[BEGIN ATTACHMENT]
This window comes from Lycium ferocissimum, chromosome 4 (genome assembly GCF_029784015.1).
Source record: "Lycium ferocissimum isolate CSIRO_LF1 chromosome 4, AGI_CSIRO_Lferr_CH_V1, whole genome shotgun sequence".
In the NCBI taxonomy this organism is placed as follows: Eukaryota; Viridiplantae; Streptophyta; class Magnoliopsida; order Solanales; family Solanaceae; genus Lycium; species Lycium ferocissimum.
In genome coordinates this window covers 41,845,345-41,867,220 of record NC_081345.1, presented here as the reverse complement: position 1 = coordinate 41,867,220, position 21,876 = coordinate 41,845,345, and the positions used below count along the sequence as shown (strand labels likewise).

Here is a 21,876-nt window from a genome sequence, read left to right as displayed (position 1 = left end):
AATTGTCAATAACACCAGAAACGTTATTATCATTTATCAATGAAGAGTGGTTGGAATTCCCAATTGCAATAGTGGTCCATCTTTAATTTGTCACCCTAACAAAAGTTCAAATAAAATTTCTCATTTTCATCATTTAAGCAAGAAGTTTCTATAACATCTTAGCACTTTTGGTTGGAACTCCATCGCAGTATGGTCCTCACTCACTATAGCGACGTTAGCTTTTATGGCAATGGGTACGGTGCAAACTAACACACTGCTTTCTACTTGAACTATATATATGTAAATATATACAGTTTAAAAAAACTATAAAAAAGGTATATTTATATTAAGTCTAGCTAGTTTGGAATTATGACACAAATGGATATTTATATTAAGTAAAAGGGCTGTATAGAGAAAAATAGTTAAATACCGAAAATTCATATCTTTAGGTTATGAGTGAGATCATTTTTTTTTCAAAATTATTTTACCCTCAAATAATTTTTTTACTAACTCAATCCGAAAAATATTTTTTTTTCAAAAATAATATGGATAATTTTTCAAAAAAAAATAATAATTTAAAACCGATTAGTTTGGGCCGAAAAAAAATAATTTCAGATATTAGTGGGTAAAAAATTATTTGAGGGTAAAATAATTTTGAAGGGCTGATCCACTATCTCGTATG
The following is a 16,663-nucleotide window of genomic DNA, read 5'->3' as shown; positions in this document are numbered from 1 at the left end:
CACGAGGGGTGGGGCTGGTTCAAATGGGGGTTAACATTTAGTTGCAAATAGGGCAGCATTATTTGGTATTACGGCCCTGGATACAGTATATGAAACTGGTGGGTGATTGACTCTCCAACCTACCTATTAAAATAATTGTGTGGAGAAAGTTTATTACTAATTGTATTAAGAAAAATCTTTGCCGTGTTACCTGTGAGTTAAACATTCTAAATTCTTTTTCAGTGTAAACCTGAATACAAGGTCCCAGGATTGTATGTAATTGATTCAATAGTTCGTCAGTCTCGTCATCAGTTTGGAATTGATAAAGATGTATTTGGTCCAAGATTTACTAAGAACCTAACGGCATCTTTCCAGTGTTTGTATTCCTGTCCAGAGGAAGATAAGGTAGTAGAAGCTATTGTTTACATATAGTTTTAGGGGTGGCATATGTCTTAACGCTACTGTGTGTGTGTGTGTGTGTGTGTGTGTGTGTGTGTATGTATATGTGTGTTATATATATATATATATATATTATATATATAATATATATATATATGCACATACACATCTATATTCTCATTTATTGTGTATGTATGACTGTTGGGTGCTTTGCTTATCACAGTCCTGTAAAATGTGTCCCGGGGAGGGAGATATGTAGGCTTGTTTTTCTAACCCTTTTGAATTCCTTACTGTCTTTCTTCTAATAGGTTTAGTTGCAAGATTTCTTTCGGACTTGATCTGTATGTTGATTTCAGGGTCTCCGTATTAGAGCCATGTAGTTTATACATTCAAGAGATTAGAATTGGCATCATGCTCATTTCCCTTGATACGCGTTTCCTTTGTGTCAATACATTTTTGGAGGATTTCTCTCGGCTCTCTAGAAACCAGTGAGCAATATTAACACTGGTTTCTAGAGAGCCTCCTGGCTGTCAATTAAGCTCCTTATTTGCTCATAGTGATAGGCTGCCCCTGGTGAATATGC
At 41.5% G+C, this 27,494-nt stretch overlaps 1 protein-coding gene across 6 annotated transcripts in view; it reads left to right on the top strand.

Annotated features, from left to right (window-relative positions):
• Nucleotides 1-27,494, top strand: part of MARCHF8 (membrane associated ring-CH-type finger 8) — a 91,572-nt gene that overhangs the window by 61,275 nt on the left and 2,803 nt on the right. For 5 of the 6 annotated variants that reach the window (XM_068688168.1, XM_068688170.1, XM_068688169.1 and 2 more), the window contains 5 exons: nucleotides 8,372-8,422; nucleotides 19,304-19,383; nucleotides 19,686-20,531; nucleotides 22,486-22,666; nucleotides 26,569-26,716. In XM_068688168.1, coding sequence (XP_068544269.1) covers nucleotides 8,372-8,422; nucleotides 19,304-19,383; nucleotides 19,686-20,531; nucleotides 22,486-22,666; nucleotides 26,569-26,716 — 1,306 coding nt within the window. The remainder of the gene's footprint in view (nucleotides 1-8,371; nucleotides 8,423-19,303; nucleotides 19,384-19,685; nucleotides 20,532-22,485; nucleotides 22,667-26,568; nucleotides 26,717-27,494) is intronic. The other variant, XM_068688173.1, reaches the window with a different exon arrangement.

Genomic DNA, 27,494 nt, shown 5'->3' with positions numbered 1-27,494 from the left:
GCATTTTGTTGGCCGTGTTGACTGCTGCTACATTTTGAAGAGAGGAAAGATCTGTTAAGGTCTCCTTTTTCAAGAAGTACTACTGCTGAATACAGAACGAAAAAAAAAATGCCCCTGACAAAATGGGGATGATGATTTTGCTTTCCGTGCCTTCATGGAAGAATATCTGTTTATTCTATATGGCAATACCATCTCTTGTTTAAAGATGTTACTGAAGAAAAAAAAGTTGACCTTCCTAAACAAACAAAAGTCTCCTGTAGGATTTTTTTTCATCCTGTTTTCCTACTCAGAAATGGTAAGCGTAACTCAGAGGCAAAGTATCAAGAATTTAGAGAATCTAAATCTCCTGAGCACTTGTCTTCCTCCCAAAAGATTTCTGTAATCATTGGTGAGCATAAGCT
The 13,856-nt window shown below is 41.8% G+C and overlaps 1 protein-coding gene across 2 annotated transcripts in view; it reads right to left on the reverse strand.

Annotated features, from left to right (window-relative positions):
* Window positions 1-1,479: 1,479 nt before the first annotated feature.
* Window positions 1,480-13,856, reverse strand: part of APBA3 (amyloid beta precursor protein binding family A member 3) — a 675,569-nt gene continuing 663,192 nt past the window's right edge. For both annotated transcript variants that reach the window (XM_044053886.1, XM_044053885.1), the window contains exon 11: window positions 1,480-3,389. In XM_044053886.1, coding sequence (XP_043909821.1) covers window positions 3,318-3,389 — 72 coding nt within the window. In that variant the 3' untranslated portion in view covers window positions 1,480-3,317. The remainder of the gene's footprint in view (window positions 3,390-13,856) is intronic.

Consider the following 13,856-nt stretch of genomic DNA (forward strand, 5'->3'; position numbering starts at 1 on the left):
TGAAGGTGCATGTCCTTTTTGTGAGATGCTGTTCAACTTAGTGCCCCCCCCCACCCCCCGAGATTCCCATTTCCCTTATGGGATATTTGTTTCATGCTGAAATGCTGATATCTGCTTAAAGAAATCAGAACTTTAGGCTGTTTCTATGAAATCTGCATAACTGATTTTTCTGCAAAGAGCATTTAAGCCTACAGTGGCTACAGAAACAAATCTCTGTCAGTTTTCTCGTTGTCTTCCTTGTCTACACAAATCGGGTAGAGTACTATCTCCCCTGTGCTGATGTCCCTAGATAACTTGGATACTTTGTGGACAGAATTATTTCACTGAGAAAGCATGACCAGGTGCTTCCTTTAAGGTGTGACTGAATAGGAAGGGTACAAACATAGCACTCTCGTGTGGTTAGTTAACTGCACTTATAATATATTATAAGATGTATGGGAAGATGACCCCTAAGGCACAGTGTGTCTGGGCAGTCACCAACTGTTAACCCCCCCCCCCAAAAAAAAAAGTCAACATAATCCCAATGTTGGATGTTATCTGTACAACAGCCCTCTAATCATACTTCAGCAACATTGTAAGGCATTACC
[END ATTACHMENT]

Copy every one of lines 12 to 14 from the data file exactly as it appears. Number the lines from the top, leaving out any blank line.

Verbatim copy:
Genomic DNA, 27,494 nt, shown 5'->3' with positions numbered 1-27,494 from the left:
GCATTTTGTTGGCCGTGTTGACTGCTGCTACATTTTGAAGAGAGGAAAGATCTGTTAAGGTCTCCTTTTTCAAGAAGTACTACTGCTGAATACAGAACGAAAAAAAAAATGCCCCTGACAAAATGGGGATGATGATTTTGCTTTCCGTGCCTTCATGGAAGAATATCTGTTTATTCTATATGGCAATACCATCTCTTGTTTAAAGATGTTACTGAAGAAAAAAAAGTTGACCTTCCTAAACAAACAAAAGTCTCCTGTAGGATTTTTTTTCATCCTGTTTTCCTACTCAGAAATGGTAAGCGTAACTCAGAGGCAAAGTATCAAGAATTTAGAGAATCTAAATCTCCTGAGCACTTGTCTTCCTCCCAAAAGATTTCTGTAATCATTGGTGAGCATAAGCT
The 13,856-nt window shown below is 41.8% G+C and overlaps 1 protein-coding gene across 2 annotated transcripts in view; it reads right to left on the reverse strand.